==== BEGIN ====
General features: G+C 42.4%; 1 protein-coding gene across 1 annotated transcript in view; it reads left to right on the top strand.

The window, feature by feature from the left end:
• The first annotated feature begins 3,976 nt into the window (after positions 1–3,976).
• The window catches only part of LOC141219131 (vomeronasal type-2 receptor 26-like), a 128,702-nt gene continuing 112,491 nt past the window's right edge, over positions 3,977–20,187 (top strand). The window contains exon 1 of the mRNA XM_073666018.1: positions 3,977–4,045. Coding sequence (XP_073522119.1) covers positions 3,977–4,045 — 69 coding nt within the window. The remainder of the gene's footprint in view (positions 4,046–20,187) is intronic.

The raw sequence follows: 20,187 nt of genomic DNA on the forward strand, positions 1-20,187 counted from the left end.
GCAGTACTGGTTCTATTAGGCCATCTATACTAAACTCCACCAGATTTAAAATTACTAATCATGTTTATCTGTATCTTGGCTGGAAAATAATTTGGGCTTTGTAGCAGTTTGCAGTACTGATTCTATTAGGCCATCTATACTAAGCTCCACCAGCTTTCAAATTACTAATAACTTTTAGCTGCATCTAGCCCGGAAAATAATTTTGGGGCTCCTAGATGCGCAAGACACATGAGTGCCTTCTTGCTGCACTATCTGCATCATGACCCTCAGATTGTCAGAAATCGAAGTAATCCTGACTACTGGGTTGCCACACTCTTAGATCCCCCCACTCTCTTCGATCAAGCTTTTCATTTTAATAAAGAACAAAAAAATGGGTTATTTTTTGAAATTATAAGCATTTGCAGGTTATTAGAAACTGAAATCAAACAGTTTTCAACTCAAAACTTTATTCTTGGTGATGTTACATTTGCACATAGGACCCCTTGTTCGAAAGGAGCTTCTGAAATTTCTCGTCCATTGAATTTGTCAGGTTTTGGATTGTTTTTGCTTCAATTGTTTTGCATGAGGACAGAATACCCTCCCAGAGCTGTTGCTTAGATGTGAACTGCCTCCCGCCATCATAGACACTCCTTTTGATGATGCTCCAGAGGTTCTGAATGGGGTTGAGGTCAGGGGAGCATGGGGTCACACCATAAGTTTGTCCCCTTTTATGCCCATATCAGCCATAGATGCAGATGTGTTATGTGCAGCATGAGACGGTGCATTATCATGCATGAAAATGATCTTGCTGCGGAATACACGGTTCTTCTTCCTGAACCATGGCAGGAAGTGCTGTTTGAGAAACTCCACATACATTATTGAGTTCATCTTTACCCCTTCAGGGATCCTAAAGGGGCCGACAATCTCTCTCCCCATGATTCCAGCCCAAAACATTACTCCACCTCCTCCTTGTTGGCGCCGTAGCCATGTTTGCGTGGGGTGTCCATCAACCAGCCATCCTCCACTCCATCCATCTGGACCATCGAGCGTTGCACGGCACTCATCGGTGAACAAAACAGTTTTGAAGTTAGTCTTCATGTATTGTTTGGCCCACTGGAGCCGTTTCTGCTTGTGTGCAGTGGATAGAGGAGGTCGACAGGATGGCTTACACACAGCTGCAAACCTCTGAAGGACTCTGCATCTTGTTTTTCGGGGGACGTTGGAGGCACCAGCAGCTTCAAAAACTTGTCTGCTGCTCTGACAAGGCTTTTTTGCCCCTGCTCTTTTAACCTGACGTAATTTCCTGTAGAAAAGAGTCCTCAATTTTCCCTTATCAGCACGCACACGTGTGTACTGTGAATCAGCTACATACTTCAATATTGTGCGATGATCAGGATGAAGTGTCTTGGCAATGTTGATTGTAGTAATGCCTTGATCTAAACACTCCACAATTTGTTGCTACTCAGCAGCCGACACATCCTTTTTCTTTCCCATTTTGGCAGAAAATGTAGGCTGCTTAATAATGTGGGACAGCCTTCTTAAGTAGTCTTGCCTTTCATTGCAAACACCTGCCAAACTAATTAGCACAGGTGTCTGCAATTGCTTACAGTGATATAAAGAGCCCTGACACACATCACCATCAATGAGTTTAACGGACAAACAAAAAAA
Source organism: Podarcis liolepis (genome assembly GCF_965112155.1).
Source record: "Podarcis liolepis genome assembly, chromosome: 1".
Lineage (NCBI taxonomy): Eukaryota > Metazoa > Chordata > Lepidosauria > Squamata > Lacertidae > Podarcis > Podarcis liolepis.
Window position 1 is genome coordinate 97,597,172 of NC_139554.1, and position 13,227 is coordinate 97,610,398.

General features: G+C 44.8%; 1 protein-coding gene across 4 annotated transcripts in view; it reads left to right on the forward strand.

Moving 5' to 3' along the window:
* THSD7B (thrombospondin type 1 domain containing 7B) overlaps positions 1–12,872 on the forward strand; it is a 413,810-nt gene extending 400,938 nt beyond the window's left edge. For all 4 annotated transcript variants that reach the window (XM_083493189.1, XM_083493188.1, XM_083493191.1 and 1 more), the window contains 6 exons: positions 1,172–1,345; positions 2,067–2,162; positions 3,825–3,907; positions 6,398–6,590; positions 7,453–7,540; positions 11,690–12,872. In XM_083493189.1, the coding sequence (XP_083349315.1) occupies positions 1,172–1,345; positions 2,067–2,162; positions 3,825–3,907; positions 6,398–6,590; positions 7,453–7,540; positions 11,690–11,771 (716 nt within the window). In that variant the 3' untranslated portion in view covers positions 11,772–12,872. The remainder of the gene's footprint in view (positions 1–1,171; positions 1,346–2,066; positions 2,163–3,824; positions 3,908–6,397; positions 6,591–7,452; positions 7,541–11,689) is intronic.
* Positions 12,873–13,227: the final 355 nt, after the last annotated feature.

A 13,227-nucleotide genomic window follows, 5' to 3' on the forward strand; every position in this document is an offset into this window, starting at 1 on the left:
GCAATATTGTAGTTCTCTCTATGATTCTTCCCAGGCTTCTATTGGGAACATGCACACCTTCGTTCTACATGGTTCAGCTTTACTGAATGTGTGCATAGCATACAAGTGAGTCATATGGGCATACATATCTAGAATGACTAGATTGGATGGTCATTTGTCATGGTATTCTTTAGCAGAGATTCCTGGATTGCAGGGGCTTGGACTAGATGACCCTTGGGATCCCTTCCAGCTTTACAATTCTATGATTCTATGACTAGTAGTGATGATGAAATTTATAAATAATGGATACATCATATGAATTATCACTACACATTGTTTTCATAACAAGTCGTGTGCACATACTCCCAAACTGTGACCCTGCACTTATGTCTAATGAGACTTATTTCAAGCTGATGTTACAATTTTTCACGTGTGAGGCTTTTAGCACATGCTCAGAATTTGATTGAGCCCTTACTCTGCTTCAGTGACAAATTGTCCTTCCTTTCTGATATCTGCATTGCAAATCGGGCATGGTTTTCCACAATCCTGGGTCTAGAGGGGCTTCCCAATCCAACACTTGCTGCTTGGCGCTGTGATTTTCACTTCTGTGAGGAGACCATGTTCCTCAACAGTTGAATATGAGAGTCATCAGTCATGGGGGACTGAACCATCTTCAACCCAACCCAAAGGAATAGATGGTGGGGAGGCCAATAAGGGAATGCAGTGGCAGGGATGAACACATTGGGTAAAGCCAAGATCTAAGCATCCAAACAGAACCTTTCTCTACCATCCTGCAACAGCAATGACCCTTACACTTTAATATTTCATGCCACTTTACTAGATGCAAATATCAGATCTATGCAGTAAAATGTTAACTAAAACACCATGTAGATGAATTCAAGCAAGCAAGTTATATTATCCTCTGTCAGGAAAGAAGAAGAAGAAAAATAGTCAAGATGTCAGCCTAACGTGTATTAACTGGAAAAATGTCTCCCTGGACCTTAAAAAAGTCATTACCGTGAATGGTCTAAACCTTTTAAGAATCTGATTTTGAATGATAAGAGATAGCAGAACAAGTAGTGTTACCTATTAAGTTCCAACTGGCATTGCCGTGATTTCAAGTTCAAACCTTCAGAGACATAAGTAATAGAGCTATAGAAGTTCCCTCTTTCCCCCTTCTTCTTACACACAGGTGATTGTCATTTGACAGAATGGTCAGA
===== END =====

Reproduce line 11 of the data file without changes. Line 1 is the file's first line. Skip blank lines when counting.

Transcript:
General features: G+C 44.8%; 1 protein-coding gene across 4 annotated transcripts in view; it reads left to right on the forward strand.